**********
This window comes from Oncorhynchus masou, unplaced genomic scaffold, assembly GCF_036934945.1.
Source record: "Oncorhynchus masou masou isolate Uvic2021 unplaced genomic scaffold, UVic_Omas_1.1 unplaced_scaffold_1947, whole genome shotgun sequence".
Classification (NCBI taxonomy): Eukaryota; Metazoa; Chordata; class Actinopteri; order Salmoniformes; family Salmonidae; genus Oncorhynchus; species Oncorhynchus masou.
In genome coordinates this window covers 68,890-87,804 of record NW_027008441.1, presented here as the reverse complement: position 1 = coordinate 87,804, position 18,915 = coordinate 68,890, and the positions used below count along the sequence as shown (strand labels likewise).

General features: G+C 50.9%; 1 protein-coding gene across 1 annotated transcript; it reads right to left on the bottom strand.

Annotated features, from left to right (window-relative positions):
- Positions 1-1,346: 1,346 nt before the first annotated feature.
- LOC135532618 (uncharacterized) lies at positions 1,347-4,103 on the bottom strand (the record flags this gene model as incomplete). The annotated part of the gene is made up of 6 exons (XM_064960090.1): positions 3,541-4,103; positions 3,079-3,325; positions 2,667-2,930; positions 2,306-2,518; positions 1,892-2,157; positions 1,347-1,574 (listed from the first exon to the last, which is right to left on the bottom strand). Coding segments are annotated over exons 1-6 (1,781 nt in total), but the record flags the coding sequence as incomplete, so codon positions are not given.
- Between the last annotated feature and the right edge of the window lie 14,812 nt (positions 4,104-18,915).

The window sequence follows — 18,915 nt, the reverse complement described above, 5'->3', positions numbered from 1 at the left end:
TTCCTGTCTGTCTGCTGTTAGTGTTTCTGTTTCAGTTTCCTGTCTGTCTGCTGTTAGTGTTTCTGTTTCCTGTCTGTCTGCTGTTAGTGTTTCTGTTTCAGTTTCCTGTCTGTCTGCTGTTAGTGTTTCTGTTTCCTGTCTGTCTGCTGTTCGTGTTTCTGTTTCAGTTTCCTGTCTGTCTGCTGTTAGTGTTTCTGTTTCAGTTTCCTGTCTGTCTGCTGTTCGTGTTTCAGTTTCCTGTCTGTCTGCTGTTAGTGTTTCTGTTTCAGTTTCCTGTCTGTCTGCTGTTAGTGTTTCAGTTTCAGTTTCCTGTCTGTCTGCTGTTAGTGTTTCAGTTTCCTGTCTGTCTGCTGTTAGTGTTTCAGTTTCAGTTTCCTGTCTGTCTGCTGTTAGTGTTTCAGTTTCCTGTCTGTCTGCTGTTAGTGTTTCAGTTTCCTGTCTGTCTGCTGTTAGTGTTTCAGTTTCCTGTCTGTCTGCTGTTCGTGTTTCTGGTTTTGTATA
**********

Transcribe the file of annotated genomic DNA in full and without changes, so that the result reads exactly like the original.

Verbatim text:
This window comes from Oncorhynchus masou, unplaced genomic scaffold, assembly GCF_036934945.1.
Source record: "Oncorhynchus masou masou isolate Uvic2021 unplaced genomic scaffold, UVic_Omas_1.1 unplaced_scaffold_1947, whole genome shotgun sequence".
Classification (NCBI taxonomy): Eukaryota; Metazoa; Chordata; class Actinopteri; order Salmoniformes; family Salmonidae; genus Oncorhynchus; species Oncorhynchus masou.
In genome coordinates this window covers 68,890-87,804 of record NW_027008441.1, presented here as the reverse complement: position 1 = coordinate 87,804, position 18,915 = coordinate 68,890, and the positions used below count along the sequence as shown (strand labels likewise).

General features: G+C 50.9%; 1 protein-coding gene across 1 annotated transcript; it reads right to left on the bottom strand.

Annotated features, from left to right (window-relative positions):
- Positions 1-1,346: 1,346 nt before the first annotated feature.
- LOC135532618 (uncharacterized) lies at positions 1,347-4,103 on the bottom strand (the record flags this gene model as incomplete). The annotated part of the gene is made up of 6 exons (XM_064960090.1): positions 3,541-4,103; positions 3,079-3,325; positions 2,667-2,930; positions 2,306-2,518; positions 1,892-2,157; positions 1,347-1,574 (listed from the first exon to the last, which is right to left on the bottom strand). Coding segments are annotated over exons 1-6 (1,781 nt in total), but the record flags the coding sequence as incomplete, so codon positions are not given.
- Between the last annotated feature and the right edge of the window lie 14,812 nt (positions 4,104-18,915).

The window sequence follows — 18,915 nt, the reverse complement described above, 5'->3', positions numbered from 1 at the left end:
TTCCTGTCTGTCTGCTGTTAGTGTTTCTGTTTCAGTTTCCTGTCTGTCTGCTGTTAGTGTTTCTGTTTCCTGTCTGTCTGCTGTTAGTGTTTCTGTTTCAGTTTCCTGTCTGTCTGCTGTTAGTGTTTCTGTTTCCTGTCTGTCTGCTGTTCGTGTTTCTGTTTCAGTTTCCTGTCTGTCTGCTGTTAGTGTTTCTGTTTCAGTTTCCTGTCTGTCTGCTGTTCGTGTTTCAGTTTCCTGTCTGTCTGCTGTTAGTGTTTCTGTTTCAGTTTCCTGTCTGTCTGCTGTTAGTGTTTCAGTTTCAGTTTCCTGTCTGTCTGCTGTTAGTGTTTCAGTTTCCTGTCTGTCTGCTGTTAGTGTTTCAGTTTCAGTTTCCTGTCTGTCTGCTGTTAGTGTTTCAGTTTCCTGTCTGTCTGCTGTTAGTGTTTCAGTTTCCTGTCTGTCTGCTGTTAGTGTTTCAGTTTCCTGTCTGTCTGCTGTTCGTGTTTCTGGTTTTGTATA